Choir concert to feature unusual score of works

Devin Burke

Tonight’s Lawrence choir concert will take the established choral ensembles and split them, spread them out, and add to them, presenting the audience with even more of a logistical marvel than they are used to seeing. Double choirs, antiphonal choirs, choirs with soloist or orchestras, and other choral combinations will replace the traditional four-part setting on the program. As always with Lawrence choir concerts, the program will tie together works from a wide variety of styles and times. On a concert that deals with larger or unusually scored works, much of the music is not often performed, so it will be fresh to audiences. The concert begins at 8 pm in the Chapel. The concert begins with “Plaudite,” by Giovanni Gabrieli, who composer who was renowned for his antiphonal works. He wrote for spacious acoustics of St. Mark’s Cathedral, and his settings for multiple choirs and orchestras placed around the room enhanced that effect. The three combined Lawrence choirs will sing this work as three choirs and three orchestras, the orchestras being the Chapel organ, a wind orchestra, and a brass orchestra. It should be a dramatic opening to the program.

The concert will also feature two soloists from the Lawrence faculty, Joanne Bozeman, soprano, and Karen Leigh Post, mezzo soprano. Ms. Bozeman will be singing with the Chorale on a double choir piece by Vivaldi, “Domine ad adiuvandum me festina,” as well as with the Women’s choir on a piece by Lili Boulanger, the sister of famed musician and teacher Nadia Boulanger.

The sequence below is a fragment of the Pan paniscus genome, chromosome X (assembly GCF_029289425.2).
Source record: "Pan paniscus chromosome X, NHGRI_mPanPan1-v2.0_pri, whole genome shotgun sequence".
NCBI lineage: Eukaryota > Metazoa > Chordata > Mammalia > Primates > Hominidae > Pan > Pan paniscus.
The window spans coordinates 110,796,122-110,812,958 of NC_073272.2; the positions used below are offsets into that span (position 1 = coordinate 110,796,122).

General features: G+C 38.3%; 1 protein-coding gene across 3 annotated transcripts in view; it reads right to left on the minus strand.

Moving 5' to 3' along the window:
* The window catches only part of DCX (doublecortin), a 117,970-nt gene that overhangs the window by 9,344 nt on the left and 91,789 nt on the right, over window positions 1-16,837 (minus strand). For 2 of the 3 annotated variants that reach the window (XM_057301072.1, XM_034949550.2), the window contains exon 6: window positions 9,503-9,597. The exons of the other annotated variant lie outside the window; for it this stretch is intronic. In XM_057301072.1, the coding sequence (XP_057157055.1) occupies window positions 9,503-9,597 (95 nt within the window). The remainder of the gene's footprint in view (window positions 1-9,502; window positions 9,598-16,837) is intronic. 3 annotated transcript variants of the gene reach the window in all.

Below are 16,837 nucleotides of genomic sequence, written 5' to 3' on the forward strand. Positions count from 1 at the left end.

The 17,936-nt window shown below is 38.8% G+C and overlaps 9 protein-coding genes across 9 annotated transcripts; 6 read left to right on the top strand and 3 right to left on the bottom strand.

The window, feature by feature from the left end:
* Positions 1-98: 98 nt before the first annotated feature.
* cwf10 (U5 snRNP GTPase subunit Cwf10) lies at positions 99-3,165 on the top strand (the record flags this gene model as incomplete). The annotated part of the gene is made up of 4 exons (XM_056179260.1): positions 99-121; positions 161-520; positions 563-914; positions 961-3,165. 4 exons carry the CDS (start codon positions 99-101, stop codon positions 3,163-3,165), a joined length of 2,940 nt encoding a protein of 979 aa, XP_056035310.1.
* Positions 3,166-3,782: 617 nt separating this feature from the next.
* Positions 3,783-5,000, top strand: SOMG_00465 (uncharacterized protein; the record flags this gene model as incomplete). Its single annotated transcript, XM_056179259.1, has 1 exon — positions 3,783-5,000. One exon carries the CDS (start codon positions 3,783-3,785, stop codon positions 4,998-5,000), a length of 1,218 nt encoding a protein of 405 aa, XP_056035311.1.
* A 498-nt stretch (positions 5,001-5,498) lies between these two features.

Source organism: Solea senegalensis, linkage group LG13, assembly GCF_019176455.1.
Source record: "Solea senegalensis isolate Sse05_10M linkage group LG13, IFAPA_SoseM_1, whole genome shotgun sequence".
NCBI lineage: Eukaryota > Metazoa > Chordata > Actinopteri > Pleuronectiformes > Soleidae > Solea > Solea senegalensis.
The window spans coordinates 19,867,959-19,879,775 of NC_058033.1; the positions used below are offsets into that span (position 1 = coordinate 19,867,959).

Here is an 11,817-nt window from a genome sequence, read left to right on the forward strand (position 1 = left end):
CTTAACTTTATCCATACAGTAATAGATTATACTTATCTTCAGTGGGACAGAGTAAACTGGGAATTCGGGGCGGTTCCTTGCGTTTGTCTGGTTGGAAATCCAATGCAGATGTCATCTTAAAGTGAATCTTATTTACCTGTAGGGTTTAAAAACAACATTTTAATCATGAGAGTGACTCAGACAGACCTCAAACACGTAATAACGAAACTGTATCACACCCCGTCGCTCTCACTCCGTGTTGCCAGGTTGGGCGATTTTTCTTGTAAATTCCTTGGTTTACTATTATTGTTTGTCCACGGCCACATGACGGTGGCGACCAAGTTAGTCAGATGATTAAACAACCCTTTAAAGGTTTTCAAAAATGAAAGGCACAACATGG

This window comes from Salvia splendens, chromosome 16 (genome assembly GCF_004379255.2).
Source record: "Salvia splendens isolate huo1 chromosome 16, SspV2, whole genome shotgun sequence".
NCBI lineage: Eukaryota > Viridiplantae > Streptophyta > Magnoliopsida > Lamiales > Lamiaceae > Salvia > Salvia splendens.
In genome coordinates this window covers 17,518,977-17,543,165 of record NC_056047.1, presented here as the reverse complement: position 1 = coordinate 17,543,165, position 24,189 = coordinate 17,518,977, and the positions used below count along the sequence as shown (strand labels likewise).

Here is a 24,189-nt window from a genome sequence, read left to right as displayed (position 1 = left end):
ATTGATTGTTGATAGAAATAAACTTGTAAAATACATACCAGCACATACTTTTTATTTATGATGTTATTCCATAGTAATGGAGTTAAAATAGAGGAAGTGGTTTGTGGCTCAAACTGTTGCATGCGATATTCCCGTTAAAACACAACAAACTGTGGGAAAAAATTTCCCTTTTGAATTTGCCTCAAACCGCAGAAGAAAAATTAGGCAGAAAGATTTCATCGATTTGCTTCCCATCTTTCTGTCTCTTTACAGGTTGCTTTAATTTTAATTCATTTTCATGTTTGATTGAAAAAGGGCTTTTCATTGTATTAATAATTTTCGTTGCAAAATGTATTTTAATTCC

The Women’s Choir will be singing three pieces, including the Boulanger piece called “Les Sirenes,” which is based on the Debussy orchestral work (from his “Nocturnes”) of the same name. As it lucked out, according to David Erb, director of the Women’s choir, all their works originally split off from another work. The Brahms “Einforming ist der Liebe Gram” is based on the oldest double canon, which is called “summer is icumen in,” or “summer is a-coming in” in Old English. The piece is also takes material from the last song of Franz Schubert’s song cycle, “Die Winterreise,” which Matthias Goerne performed here last year as part of the Artist Series.

Ms. Leigh Post will be singing two selections from Georges Bizet’s Carmen, a role that she has performed to acclaim in Europe. These should be familiar to many, and the double choir and soloist is the setting used in the opera itself.

In the last part of the program, the audience will join the combined choirs in singing three well-known spirituals. The concert will then conclude with a new arrangement by Lawrence senior Mike Pfaff for the combined choirs and percussion ensemble. The piece, a setting of traditional Afro-Cuban music called “Language of the Drum,” should make a dramatic ending to a concert of works which break the mold.

Top